Early budgets were drawn up after the membership was canvassed and pledges were taken. The first financial statements show “general collection” and ‘membership collection”. Records were kept and, if members did not give their pledge, they were reminded of this failure; a practice that continued until the 1940’s at which time it was discontinued much to the dismay of a few who thought the church would be financially ruined. For a short while before this, the church had been in dire circumstances financially; but soon thereafter Cooperative program gifts were at a eve! of 25% with 10% designated for Christian Education.
    According to the church treasurer’s yearly report for 1910, total offerings were $249.54 with $69.80 designated for missions. The pastor had been paid $225.00 and, after incidential expenses, the church faced 1911 with a balance on hand of only $5.23. During the first few years a portion of the pastor’s salary was paid by the District Association. As the church became more able to meet its financial obligations, this practice was gradually phased out.
    Offices and education space were added in 1952. A separate three-story education building was added in 1959 and, a new auditorium was completed in 1974 with a seating capacity of 1,200. The West Side School property was purchased in January of 1973.  It is now the Second Baptist Church Activities Building.  It is presently being used for Wednesday night suppers, youth Sunday school classes,  recreational activities, etc.
    In February 1983, Pennyrile Baptist Mission was organized on Means Avenue.  The church changed the name of Pennyrile Baptist Mission to Means Avenue Baptist Church in September 1994 and became independent three years later in September 1997.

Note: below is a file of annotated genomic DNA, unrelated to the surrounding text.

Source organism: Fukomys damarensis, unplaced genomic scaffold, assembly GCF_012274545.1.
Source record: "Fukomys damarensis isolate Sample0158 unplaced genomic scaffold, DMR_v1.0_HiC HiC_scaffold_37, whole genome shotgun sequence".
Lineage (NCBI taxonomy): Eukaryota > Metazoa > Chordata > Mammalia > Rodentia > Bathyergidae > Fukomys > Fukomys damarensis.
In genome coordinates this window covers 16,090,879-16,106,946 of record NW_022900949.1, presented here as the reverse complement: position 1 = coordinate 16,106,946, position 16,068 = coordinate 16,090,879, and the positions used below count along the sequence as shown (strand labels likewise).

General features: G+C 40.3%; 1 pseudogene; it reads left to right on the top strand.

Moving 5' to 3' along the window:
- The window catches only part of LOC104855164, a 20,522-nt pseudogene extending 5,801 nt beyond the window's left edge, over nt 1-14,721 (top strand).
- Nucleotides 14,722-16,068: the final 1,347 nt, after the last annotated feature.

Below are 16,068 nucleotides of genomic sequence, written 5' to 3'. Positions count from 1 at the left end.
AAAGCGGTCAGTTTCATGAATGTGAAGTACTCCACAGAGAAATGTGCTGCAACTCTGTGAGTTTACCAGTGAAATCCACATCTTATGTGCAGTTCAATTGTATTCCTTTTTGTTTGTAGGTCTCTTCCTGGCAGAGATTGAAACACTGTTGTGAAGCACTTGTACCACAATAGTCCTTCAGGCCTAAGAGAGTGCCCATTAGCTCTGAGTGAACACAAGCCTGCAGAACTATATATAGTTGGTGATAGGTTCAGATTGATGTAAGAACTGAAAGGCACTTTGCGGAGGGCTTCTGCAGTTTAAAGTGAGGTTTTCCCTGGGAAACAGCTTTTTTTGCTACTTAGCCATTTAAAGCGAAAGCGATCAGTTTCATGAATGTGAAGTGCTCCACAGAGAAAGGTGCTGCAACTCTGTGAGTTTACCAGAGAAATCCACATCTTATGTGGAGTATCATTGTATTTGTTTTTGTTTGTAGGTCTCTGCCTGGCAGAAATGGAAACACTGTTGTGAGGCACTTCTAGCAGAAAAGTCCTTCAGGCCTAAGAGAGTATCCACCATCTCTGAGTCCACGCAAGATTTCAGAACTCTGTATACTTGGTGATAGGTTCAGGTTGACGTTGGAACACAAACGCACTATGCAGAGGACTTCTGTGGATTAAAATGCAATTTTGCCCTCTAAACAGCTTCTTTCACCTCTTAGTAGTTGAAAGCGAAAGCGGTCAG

Second Baptist Church faces new challenges to insure that it will continue to be relevant in a changing world and remain a beacon of light to the community and the world.

Pastors and dates of tenure are as follows:

W. E. Weller April 3, 1910 - December 30, 1912
W. R. Goodman January 1, 1913 - November 30, 1918
E. O. Cottrell December 1, 1918 - June 30, 1925
R. L. Brandenburg September 2, 1925 - February 28, 1930
L. E. Martin April 2, 1930 - January 13, 1946
J. H. Maddox February 15, 1946 - January 31, 1965
Marion T. Duncan March 10, 1965 - December 6, 1970
John R. Christian April 25, 1971 - June 30, 1987
Kent Workman  January 27, 1988 - November 24, 1996
Dan Ferguson  September 2, 1997 - Present

Ministers ordained by Second Baptist Church are as follows:

Clyde Aldridge Larry Huntley J. T. Spurlin
Paul Hale J. H. Maddox, Jr. Richard Tapscott
Desmond R. Hargis Wayne McCorkle Harold Waitman
Owen Herndon Bob R. McGhee Lonnie Walker
Norris Hite

(*Thanks to Jeannie Lancaster for the Second Baptist Church update which took us from 1973 - 2001)

Photo of Second Baptist Church
Women's Sunday School
Class of 1915
Submitted by Sally O'Daniel Boswell

The Seventh-Day Adventist Church organized a congregation in Hopkinsville on August 25, 1955, in the Maddox home on South Virginia. Of the 10 charter members, five are reportedly still living: Josephine Hudgens Caulderella, Flavil Drury, Chester Maurice Maddox, Sr., Camille Maddox Lewis, and Katherine Moore. In May 1956, the membership began construction on a church building at Canton Pike and Wooldridge, used continuously until 1985 when sold.
Pastors: Henry & Josephine Wilmot, Clarence & Violet Wolf, Elden & Esther Chalmers, Melvin & Mavis Jones, Fred & Joyce Williams, Henry & Ann Fowler, L.A. & Ethel Watson, Phil & Donna Huber, Fred & Linda Rogers, Jim & Corinne Ferguson, Robert & Judy McMillan, Jim & Jan